▪ Model studies project that the standard deviations of the natural temperature fluctuations of the climate system would not change significantly. This indicates an increased probability of warm weather events and a decreased probability of cold events, simply because of the higher mean temperature.

Incorrect Projections and Policy Implications

There are a number of statements in informal writings that are not supported by climate science or projections with high-quality climate models. Some of these statements may appear to be physically plausible, but the evidence for their validity is weak, and some are just wrong.

There are assertions that the number of tropical storms, hurricanes, and typhoons per year will increase. That is possible, but there appears to be no credible evidence to substantiate such assertions.

Assertions that winds in midlatitude (versus tropical) cyclones will become more intense do not appear to have credible scientific support. It is theoretically plausible that smaller-scale storms such as thunderstorms or squall lines could become stronger under locally favorable conditions, but the direct evidence remains weak.

There is a large demand for specific climate change predictions at the regional and local scales where life and life support systems are actually affected. Unfortunately, our confidence in predictions on these smaller scales will likely remain relatively low. Much greater fidelity of calculated local climate impacts will require large improvements in computational power and in the physical and biological sophistication of the models. For example, the large uncertainty in modeling the all-important responses of clouds could become even harder at regional and local levels. Major sustained efforts will be required to reduce these uncertainties substantially.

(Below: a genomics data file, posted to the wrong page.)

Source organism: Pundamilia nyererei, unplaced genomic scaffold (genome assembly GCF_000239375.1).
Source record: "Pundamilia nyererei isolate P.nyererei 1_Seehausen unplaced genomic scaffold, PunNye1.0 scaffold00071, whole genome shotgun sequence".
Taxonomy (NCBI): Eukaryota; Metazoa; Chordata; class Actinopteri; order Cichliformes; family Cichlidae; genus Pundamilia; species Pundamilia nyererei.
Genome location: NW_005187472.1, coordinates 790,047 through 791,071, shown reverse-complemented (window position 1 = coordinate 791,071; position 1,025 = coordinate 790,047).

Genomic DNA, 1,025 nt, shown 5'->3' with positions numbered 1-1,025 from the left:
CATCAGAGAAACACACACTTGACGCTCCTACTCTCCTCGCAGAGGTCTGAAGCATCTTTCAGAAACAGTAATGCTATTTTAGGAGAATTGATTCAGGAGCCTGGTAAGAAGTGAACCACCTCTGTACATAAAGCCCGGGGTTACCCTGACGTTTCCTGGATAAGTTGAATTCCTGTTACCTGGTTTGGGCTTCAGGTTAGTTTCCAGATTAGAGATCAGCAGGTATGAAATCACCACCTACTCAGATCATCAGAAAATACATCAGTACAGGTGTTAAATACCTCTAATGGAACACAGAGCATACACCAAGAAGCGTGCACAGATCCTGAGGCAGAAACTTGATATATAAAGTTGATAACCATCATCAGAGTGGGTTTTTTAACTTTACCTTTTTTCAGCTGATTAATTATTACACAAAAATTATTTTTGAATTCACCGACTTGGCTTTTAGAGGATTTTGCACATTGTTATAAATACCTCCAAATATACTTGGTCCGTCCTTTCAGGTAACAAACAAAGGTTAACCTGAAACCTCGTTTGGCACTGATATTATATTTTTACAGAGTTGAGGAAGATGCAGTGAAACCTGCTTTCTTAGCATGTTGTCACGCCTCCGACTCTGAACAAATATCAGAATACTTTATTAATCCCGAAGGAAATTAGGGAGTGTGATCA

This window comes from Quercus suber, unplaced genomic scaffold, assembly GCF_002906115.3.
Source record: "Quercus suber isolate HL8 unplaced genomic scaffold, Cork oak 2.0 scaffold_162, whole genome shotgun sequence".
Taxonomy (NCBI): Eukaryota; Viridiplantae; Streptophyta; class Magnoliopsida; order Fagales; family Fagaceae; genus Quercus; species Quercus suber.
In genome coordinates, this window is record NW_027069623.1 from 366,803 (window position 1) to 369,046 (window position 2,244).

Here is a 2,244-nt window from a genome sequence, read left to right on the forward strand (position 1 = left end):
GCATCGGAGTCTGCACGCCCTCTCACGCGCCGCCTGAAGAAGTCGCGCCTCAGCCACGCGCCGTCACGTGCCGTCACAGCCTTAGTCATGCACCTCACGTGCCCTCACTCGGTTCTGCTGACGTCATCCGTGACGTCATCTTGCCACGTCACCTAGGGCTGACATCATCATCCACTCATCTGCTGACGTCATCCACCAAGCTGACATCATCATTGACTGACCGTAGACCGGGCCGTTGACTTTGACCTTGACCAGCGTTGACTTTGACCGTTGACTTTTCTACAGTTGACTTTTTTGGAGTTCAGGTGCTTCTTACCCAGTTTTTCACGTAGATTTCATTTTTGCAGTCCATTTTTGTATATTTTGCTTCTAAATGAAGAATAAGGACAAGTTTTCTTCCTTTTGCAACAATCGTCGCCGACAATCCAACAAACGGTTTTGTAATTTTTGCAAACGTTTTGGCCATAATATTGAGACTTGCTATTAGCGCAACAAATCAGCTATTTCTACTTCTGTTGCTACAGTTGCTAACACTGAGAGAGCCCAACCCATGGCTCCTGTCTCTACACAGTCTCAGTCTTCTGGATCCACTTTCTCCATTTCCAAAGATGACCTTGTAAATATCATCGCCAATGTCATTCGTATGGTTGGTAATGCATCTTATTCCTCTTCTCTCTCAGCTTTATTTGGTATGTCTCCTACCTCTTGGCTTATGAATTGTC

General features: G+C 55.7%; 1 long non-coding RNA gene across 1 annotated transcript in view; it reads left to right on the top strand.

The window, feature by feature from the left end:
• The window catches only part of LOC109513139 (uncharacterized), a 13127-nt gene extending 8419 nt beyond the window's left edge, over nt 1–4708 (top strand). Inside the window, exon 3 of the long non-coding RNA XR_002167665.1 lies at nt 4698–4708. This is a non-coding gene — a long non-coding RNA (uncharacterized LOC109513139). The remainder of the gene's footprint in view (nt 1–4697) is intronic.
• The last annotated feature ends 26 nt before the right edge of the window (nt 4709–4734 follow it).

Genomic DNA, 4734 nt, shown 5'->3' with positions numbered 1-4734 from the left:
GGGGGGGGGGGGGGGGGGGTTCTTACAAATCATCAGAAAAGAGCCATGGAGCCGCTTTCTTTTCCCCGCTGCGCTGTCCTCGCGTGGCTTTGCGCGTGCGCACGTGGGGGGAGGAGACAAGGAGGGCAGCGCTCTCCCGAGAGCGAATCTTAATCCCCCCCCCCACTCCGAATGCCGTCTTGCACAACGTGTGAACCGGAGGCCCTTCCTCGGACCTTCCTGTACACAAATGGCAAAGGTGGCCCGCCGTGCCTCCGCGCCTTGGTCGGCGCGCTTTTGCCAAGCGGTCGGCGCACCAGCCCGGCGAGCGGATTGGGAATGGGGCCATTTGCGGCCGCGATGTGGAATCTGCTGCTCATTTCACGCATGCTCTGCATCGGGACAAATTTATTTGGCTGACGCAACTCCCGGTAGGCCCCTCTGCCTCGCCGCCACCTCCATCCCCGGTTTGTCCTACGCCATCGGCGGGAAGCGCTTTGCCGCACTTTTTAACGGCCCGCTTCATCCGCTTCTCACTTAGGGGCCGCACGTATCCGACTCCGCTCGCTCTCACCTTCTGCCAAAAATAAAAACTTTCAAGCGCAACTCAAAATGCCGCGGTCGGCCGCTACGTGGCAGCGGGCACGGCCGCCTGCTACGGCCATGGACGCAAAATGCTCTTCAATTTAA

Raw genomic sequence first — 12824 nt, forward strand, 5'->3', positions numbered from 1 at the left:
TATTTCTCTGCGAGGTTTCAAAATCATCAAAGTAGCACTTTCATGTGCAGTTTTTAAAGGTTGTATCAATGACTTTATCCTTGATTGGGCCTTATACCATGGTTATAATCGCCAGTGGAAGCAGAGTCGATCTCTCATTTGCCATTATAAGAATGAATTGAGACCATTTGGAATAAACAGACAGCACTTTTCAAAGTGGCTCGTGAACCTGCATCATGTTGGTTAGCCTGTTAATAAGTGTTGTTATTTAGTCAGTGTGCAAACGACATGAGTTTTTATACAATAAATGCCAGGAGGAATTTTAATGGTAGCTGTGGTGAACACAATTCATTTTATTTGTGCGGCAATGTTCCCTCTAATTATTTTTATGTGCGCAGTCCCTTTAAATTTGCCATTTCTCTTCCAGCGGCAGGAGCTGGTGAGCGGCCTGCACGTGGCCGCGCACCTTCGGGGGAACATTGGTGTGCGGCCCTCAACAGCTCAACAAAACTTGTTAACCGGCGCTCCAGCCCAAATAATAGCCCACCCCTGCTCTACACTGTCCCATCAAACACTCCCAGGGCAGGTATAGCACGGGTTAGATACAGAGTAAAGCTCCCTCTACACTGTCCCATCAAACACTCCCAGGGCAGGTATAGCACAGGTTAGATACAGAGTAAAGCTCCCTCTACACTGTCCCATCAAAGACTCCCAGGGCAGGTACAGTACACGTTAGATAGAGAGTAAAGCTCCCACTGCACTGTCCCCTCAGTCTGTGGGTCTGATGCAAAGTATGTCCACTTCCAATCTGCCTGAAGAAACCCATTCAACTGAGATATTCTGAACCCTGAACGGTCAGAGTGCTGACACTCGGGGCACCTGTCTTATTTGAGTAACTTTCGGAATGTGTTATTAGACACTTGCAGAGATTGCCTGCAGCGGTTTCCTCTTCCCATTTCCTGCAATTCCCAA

Characterizations of the state of the science of greenhouse warming are often warped in differing ways by people or groups with widely varying sociopolitical agendas and biases. This is unfortunate because such distortions grossly exaggerate the public's sense of controversy about the value of the scientific knowledge base as guidance for the policy deliberation process.

It is clear that much is known about the climate system and about how that knowledge is expressed through the use of physically based coupled models of the atmosphere, ocean, ice, and land surface systems. This knowledge makes it obvious that human-caused greenhouse warming is not a problem that can rationally be dismissed or ignored. However, the remaining uncertainties in modeling important aspects of the problem make it evident that we cannot yet produce a sharp picture of how the warmed climate will proceed, either globally or locally.

None of these recognized uncertainties can make the problem go away. It is virtually certain that human-caused greenhouse warming is going to continue to unfold, slowly but inexorably, for a long time into the future. The severity of the impacts can be modest or large, depending on how some of the remaining key uncertainties are resolved through the eventual changes in the real climate system, and on our success in reducing emissions of long-lived greenhouse gases.